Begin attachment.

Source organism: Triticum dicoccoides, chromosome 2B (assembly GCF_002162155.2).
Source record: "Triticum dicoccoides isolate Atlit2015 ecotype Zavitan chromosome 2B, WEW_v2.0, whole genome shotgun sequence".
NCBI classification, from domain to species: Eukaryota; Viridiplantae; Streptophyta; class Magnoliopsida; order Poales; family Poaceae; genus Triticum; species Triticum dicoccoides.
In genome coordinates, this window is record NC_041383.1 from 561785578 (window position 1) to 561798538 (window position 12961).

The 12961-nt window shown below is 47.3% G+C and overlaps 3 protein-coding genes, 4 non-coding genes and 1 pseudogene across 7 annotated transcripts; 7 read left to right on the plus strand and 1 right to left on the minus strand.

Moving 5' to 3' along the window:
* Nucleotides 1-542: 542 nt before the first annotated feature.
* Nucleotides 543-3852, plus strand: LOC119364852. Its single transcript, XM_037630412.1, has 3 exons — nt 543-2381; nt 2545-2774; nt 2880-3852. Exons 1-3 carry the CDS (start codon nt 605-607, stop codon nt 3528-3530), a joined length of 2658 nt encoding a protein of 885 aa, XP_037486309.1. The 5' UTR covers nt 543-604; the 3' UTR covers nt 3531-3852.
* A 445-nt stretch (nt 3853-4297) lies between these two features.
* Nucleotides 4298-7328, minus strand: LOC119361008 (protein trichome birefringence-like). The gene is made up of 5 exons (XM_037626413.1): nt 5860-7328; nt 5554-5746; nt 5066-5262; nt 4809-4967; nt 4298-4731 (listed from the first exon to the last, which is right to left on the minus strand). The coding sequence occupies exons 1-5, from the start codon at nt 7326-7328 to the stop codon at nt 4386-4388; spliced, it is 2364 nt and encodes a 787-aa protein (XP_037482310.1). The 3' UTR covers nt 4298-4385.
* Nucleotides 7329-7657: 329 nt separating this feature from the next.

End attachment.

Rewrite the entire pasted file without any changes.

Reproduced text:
Source organism: Triticum dicoccoides, chromosome 2B (assembly GCF_002162155.2).
Source record: "Triticum dicoccoides isolate Atlit2015 ecotype Zavitan chromosome 2B, WEW_v2.0, whole genome shotgun sequence".
NCBI classification, from domain to species: Eukaryota; Viridiplantae; Streptophyta; class Magnoliopsida; order Poales; family Poaceae; genus Triticum; species Triticum dicoccoides.
In genome coordinates, this window is record NC_041383.1 from 561785578 (window position 1) to 561798538 (window position 12961).

The 12961-nt window shown below is 47.3% G+C and overlaps 3 protein-coding genes, 4 non-coding genes and 1 pseudogene across 7 annotated transcripts; 7 read left to right on the plus strand and 1 right to left on the minus strand.

Moving 5' to 3' along the window:
* Nucleotides 1-542: 542 nt before the first annotated feature.
* Nucleotides 543-3852, plus strand: LOC119364852. Its single transcript, XM_037630412.1, has 3 exons — nt 543-2381; nt 2545-2774; nt 2880-3852. Exons 1-3 carry the CDS (start codon nt 605-607, stop codon nt 3528-3530), a joined length of 2658 nt encoding a protein of 885 aa, XP_037486309.1. The 5' UTR covers nt 543-604; the 3' UTR covers nt 3531-3852.
* A 445-nt stretch (nt 3853-4297) lies between these two features.
* Nucleotides 4298-7328, minus strand: LOC119361008 (protein trichome birefringence-like). The gene is made up of 5 exons (XM_037626413.1): nt 5860-7328; nt 5554-5746; nt 5066-5262; nt 4809-4967; nt 4298-4731 (listed from the first exon to the last, which is right to left on the minus strand). The coding sequence occupies exons 1-5, from the start codon at nt 7326-7328 to the stop codon at nt 4386-4388; spliced, it is 2364 nt and encodes a 787-aa protein (XP_037482310.1). The 3' UTR covers nt 4298-4385.
* Nucleotides 7329-7657: 329 nt separating this feature from the next.